COVID-19 has had complicated effects on the logistics industry: even as demand for essential commodities shoots up, massive supply chain disruption is shaking up the industry's ability to keep cargo moving.
People Matters asked Ken Lee, CEO of DHL Express Asia Pacific, how he and his team are managing the regional operations of one of the world's largest logistics providers amid the pressure and uncertainty. Ken, who was appointed Asia Pacific CEO in 2016, has spent almost his entire career with DHL and held a variety of leadership roles, including positions on the Asia Pacific management board and the global management board. Here's what he said about the COVID-19 situation for his company.
Logistics has been affected in quite a number of ways by this pandemic. What are your top priorities now?
Ever since the pandemic started, our priority has been in ensuring the safety of our employees first. We make sure that our employees can operate as safely as possible and observe social distancing, while still supporting our customers’ needs and maintaining our people’s incomes and livelihoods. On the business front, from global travel restrictions to flight cancellations and border lockdowns, these challenges have put pressure on the entire logistics industry in general. Whilst we have been working round the clock to maximize our network efficiency, we are also working closely with our partner airlines to ensure we pull together the capacity that we need to meet the demand. If anything, this crisis has demonstrated the importance of our industry as an essential service.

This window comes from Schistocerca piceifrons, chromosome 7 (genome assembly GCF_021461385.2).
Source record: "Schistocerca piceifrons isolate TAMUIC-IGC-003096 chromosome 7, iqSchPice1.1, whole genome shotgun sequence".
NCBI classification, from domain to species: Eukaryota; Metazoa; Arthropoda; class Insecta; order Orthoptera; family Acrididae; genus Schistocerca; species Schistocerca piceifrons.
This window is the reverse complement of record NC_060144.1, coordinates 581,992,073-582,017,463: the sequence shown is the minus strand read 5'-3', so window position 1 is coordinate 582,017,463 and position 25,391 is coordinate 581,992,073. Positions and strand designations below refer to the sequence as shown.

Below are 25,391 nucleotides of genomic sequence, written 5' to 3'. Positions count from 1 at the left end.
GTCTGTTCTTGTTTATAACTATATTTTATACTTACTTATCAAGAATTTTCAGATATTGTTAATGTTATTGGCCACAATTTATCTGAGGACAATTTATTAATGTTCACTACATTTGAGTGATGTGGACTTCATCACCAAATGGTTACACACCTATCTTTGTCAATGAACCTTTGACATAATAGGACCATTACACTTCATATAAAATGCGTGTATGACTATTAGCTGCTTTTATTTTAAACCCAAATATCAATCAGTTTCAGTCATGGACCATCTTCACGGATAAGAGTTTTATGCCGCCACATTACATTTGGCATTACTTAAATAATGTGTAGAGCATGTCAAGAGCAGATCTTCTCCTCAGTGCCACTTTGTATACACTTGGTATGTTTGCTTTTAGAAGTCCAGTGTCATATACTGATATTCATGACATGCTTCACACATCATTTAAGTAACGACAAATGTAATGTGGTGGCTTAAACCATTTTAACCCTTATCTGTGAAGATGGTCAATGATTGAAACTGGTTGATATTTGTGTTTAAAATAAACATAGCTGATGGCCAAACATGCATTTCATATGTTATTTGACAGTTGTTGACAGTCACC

Because your industry is essential, most of your people absolutely have to be on-site at some point. How are you helping them to cope?
The safety of our employees is paramount. DPDHL Group's task force monitors the situation daily, coordinates with international organizations (the WHO, CDC, ECDC and Robert Koch Institute) and provides the necessary information to all employees and relevant operations. We have activated our business contingency plans across the region, and are empowering country management teams to implement safety and preventive measures following policies issued by the local authorities. This is done to safeguard our employees’ health and well-being during these challenging times.
In some countries, we have employees working remotely when their roles do not require them to be on-site. For those who have to be on-site, they frequently sanitize their hands, vehicle keys, locks and controls, as well as scanners and any other handheld devices. Frontline staff are also required to wear personal protection equipment such as masks and gloves.
DHL's culture is described as based on "Respect and Results": how has this manifested in the current crisis?
It is during extraordinary times like these that the foundation laid by having a ‘Respect and Results’ culture truly bears fruit.